• That quarterly spending cap is higher than those on similar rotating category cards.
  • Unlike other similar cards, you also get an unlimited 2% back in one everyday category.

Cons

  • The rewards structure is complex and requires careful review each quarter. (For example, “fast food” is a 5% category, while “restaurants” is a 2% category.)
  • You won’t start earning bonus rewards until three business days after you activate them, and they’re not retroactive.
  • It’s got a foreign transaction fee: 2% of each foreign purchase transaction in U.S. dollars; 3% in a foreign currency.
  • You can redeem for literal cash only if you bank with U.S. Bank. Otherwise, you’ll have to take your earnings as a statement credit or reward card.

» MORE: Read our full review of the U.S. Bank Cash+™ Visa Signature® Card

ABOC Platinum Rewards Card

The ABOC Platinum Rewards Card offers some unique features among cards in its class. What’s similar is that it earns 5 points per $1 on up to $1,500 in combined spending on categories that change each quarter (1X back after that). But unlike other rotating bonus category cards, applicants with just fair credit may be eligible to get it. Also unlike competitors, you don’t need to activate the bonus each quarter; a one-time registration at ABOCRewards.com will automatically enroll you each quarter. This card also boasts some welcome offers that aren’t typically seen on products designed for fair credit.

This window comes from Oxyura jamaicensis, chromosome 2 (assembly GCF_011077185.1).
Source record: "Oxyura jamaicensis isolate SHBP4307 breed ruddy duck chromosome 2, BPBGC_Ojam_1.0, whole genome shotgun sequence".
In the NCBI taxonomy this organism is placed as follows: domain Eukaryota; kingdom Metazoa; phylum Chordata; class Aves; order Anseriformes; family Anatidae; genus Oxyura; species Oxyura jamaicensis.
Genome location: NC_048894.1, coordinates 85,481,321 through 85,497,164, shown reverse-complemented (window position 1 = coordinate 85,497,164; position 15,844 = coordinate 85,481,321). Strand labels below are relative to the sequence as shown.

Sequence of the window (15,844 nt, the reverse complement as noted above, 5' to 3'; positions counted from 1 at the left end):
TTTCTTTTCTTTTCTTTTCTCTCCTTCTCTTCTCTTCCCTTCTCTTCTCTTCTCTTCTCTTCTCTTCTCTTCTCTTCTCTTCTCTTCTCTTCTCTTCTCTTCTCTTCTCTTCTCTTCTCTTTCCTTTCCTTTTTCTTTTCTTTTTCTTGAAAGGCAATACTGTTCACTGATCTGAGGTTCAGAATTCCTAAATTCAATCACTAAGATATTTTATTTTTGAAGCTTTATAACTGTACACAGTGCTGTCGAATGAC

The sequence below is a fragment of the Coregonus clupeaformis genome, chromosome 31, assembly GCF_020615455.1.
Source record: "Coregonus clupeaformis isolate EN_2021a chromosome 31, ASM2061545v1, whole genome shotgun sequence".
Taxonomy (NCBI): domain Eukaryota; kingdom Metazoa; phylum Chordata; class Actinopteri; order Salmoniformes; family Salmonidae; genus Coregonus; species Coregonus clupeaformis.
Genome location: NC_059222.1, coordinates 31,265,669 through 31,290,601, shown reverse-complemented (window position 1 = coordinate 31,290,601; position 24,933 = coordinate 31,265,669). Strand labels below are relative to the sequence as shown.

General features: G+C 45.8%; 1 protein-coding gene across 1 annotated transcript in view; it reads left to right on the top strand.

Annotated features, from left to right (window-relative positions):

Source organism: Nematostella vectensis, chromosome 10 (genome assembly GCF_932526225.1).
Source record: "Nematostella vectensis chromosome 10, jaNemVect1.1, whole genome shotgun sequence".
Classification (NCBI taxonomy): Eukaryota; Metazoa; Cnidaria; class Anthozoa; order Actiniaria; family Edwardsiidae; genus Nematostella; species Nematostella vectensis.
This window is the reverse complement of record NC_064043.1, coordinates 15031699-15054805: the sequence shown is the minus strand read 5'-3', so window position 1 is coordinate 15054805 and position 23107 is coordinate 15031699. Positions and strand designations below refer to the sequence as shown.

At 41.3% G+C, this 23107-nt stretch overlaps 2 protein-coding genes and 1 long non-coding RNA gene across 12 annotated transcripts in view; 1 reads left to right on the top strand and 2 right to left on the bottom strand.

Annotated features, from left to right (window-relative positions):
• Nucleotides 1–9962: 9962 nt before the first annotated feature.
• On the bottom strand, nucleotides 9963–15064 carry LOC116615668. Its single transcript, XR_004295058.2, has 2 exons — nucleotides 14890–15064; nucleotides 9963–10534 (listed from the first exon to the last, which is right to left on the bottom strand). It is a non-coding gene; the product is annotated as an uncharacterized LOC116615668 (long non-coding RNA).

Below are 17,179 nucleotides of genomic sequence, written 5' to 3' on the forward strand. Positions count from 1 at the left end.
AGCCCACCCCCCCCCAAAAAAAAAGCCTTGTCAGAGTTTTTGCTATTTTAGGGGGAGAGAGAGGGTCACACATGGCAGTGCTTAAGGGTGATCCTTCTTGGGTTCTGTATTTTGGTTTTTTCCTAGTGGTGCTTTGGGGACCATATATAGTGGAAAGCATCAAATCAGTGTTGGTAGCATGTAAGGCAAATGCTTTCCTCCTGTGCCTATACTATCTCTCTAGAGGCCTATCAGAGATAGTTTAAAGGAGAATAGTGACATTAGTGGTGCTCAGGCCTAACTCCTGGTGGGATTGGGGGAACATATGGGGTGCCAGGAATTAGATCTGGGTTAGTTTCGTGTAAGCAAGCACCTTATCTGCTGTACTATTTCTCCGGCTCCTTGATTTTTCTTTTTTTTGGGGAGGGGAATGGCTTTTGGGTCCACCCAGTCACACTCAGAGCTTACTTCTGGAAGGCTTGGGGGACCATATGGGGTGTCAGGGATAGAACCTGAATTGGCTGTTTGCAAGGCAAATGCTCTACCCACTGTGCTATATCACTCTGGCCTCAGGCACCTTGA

Pros

  • Available to those with fair credit.
  • Quarterly activation isn’t required. After a one-time registration, you’re all set.
  • In a rarity among cards for fair credit, it offers a sign-up bonus: Earn a $150 Statement Credit after you spend $1,200 on purchases within the first 90 days from account opening. Plus, you’ll get a 0% Intro APR on Purchases and Balance Transfers for 12 months, and then the ongoing APR of 15.15% – 25.15% Variable APR.
  • No foreign transaction fees.

» MORE: NerdWallet’s best credit cards for fair credit

Cons

  • While you can redeem points for travel, gift cards, merchandise or statement credit, literal cash back is not an option.
  • Redemption values vary depending on what you choose.

» MORE: Read our full review of the ABOC Platinum Rewards Card

Alternatives to rotating bonus category cards

Tracking categories? Activating them each quarter? Minding your spending caps? Does all of this sound like too much work for 5% back? If so, you have other options for earning high rewards rates, depending on how much maintenance you’re willing to do.

If you want bonus categories that don’t move around on you, consider a card with a tiered (but consistent) rewards system that earns its highest rates in areas where you spend the most, all year round. If, for example, groceries are your biggest household expense, you might benefit from the $0-annual-fee Blue Cash Everyday® Card from American Express. It earns 3% cash back at U.S. supermarkets (on up to $6,000 per year in purchases, then 1%); 2% back at U.S. gas stations and select U.S. department stores; and 1% back on other purchases. Terms apply.

Or maybe your spending is more varied across the board. In that case, you might want to take a look at the Wells Fargo Propel American Express® Card. This $0-annual-fee card offers a juicy sign-up bonus, not to mention triple points on dining, gas stations, rideshares and transit, multiple kinds of travel expenses and eligible streaming services. Terms apply.

And if even that sounds like too much category tracking? You can opt for a rewards card that earns one high flat rate back on everything you buy — no need to remember any bonus categories. The PayPal Cashback Mastercard® fits that bill, offering 2% cash back on every purchase, for an annual fee of $0.